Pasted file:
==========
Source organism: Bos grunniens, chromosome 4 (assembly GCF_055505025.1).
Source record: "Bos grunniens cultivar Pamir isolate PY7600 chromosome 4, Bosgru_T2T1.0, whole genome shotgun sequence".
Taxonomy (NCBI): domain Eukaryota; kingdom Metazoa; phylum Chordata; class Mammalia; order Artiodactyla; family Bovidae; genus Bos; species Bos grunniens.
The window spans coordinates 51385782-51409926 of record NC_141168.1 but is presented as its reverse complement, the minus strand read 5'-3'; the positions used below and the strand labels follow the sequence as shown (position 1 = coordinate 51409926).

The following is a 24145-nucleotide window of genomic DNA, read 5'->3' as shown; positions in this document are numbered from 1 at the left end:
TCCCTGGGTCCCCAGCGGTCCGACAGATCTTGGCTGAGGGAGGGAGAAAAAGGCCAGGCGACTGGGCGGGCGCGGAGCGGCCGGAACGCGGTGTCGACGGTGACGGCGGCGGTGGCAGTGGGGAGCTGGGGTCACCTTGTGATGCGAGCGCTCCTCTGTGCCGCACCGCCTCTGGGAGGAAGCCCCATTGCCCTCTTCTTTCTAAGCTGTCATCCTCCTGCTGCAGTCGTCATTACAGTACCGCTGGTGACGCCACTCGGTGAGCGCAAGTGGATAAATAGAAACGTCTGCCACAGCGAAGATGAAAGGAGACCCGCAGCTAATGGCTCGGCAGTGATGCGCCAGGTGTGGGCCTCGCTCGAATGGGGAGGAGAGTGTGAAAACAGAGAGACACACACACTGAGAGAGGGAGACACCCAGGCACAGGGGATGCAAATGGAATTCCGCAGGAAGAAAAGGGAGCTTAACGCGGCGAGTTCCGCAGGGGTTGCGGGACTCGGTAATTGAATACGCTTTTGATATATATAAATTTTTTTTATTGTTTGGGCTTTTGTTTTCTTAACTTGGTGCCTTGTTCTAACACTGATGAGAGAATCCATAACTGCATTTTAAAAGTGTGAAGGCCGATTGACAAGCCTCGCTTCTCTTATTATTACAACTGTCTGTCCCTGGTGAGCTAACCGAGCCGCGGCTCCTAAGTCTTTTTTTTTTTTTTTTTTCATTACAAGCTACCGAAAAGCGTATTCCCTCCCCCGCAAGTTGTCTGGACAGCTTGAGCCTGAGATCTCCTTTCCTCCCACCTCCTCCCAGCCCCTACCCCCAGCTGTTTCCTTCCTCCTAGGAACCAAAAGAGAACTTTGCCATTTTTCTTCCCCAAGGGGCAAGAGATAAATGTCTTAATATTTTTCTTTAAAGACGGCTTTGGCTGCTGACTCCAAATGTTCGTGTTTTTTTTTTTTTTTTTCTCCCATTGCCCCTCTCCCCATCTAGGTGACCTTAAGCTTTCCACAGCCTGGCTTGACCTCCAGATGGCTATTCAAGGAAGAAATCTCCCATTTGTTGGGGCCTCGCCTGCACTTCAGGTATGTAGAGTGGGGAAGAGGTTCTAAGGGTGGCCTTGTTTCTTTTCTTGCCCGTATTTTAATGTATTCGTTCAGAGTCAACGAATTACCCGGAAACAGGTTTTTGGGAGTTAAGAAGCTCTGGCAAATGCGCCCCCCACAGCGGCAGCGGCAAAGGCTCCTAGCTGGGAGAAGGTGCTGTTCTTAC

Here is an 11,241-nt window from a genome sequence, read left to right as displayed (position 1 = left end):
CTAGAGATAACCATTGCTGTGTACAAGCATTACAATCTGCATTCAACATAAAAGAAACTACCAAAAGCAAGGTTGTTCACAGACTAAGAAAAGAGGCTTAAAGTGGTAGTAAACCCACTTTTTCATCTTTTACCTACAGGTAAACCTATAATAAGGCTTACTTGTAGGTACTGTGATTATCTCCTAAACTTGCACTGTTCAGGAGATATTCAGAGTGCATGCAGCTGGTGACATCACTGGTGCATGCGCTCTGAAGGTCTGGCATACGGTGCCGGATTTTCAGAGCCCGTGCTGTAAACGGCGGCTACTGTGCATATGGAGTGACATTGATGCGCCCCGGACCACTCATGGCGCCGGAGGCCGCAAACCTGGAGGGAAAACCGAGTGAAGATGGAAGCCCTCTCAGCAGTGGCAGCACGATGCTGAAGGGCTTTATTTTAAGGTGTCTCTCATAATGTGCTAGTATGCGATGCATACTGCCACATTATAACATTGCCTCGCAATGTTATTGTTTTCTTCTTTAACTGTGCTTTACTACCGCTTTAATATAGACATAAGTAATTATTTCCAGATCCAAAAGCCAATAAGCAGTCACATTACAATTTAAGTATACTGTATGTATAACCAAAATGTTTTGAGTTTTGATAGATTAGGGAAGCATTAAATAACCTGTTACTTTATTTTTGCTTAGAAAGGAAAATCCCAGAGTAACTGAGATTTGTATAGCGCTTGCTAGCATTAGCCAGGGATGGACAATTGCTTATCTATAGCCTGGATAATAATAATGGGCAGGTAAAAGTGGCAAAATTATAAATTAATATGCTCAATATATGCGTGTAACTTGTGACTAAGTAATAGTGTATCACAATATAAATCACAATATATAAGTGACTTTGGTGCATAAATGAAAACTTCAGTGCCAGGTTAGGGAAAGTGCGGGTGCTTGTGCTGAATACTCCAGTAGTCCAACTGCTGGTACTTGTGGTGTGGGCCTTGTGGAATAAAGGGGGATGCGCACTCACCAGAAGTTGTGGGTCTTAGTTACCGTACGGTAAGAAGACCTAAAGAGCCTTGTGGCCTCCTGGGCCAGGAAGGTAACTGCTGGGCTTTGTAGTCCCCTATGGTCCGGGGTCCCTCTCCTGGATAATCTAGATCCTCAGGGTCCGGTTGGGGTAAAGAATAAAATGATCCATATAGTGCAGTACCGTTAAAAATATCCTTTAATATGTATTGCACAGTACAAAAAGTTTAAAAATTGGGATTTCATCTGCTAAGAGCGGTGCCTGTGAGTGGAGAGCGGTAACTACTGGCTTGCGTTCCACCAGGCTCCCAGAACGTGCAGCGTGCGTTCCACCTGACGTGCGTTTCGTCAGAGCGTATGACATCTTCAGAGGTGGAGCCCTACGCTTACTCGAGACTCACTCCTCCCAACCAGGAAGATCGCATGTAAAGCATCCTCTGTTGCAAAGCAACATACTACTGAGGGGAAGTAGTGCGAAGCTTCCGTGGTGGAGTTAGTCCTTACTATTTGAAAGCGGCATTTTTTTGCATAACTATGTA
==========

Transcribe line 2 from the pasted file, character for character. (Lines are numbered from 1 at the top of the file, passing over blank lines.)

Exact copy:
Source record: "Bos grunniens cultivar Pamir isolate PY7600 chromosome 4, Bosgru_T2T1.0, whole genome shotgun sequence".